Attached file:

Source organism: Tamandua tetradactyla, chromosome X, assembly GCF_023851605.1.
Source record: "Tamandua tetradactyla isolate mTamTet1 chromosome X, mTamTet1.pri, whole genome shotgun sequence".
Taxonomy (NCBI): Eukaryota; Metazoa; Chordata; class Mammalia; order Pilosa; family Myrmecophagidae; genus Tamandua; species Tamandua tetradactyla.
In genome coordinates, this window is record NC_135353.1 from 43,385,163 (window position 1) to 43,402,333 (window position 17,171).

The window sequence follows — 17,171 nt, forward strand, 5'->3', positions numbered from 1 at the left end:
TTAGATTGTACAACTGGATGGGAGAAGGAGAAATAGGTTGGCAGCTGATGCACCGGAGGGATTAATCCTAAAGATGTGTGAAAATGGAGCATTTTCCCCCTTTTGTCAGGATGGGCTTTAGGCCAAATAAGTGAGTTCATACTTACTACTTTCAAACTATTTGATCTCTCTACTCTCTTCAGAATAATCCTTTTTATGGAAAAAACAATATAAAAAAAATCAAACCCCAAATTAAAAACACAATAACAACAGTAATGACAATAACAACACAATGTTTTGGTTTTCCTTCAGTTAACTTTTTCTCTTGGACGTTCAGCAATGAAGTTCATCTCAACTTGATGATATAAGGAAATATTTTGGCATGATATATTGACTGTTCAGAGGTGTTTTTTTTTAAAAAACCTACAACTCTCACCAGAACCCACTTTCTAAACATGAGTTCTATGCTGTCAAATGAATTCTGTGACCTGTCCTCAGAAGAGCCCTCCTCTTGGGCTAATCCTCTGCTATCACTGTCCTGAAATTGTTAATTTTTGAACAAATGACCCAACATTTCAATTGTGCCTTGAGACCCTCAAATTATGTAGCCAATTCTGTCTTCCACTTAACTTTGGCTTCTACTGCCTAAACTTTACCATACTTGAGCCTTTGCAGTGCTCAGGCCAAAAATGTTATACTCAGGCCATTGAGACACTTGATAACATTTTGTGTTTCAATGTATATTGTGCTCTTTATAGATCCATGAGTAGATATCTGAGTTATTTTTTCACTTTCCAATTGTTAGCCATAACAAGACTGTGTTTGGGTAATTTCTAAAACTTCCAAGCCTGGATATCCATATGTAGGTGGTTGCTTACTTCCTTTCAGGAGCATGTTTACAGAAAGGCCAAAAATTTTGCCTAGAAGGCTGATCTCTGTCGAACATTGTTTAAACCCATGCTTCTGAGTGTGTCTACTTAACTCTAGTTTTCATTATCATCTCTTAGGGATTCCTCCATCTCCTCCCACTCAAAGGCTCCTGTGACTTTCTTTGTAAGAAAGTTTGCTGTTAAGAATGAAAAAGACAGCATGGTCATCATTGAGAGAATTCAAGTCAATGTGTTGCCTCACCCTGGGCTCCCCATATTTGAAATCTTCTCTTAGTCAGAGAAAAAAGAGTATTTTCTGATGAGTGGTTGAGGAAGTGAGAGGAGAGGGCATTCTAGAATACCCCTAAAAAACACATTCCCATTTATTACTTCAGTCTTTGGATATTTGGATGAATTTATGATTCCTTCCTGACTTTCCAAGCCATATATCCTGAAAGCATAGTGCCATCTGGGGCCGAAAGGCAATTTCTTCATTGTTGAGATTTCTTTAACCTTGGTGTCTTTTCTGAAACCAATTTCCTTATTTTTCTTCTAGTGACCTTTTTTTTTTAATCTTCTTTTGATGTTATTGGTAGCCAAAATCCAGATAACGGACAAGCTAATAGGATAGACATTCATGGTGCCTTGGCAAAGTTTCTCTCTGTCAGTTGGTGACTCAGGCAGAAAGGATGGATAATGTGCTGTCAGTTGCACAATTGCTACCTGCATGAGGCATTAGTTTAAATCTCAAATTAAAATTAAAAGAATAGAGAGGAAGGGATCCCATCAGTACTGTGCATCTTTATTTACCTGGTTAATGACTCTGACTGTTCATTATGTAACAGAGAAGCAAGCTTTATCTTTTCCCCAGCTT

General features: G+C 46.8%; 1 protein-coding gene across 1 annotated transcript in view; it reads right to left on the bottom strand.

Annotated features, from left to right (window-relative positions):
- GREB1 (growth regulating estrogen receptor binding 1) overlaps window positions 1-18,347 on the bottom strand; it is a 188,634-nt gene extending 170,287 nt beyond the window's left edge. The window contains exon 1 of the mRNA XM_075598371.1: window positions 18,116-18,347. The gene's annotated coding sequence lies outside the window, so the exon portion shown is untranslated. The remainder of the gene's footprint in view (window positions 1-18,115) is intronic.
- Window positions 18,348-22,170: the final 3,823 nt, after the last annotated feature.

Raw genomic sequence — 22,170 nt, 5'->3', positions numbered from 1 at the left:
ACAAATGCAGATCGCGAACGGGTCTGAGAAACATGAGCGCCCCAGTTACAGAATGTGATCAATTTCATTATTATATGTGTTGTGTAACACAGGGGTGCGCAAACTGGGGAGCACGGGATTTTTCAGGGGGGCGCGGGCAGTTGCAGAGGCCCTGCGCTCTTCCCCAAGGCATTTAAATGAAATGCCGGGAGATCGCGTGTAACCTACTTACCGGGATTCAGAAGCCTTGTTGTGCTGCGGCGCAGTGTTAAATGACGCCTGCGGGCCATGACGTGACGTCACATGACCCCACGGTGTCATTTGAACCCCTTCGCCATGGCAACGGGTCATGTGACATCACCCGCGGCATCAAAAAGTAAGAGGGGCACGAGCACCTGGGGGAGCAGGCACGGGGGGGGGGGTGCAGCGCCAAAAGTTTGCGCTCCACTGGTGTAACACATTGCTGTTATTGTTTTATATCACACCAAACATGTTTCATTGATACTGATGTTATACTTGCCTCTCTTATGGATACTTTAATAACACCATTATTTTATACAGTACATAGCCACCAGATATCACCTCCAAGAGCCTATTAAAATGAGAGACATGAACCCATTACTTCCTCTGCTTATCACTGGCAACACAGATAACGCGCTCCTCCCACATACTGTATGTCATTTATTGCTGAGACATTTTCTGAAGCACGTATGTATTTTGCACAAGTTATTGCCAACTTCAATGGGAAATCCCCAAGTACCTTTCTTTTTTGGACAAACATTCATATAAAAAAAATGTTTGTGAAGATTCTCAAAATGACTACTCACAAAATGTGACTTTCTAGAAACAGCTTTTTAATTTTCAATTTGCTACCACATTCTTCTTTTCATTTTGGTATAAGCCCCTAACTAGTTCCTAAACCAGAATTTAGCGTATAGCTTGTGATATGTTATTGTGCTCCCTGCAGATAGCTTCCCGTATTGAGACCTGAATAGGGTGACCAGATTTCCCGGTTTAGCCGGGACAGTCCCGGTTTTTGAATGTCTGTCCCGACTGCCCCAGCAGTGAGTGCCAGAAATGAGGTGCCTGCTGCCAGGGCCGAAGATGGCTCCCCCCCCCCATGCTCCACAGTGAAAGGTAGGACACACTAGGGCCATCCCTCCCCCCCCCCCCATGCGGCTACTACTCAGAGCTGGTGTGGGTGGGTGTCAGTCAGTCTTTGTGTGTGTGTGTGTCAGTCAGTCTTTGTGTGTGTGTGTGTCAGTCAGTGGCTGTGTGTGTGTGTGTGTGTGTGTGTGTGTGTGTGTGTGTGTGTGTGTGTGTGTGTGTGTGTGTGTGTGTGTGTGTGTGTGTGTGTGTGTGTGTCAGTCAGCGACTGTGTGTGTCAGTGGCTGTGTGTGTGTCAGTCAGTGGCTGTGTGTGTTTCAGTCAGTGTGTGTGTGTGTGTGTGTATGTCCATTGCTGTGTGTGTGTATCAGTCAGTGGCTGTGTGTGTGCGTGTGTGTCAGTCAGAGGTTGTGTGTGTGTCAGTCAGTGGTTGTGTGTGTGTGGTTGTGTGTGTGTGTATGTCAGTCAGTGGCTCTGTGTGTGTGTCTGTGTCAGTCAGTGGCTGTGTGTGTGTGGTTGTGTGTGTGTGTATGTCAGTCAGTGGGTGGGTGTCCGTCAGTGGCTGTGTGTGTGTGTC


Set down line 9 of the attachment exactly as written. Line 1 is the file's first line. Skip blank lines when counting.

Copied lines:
- GREB1 (growth regulating estrogen receptor binding 1) overlaps window positions 1-18,347 on the bottom strand; it is a 188,634-nt gene extending 170,287 nt beyond the window's left edge. The window contains exon 1 of the mRNA XM_075598371.1: window positions 18,116-18,347. The gene's annotated coding sequence lies outside the window, so the exon portion shown is untranslated. The remainder of the gene's footprint in view (window positions 1-18,115) is intronic.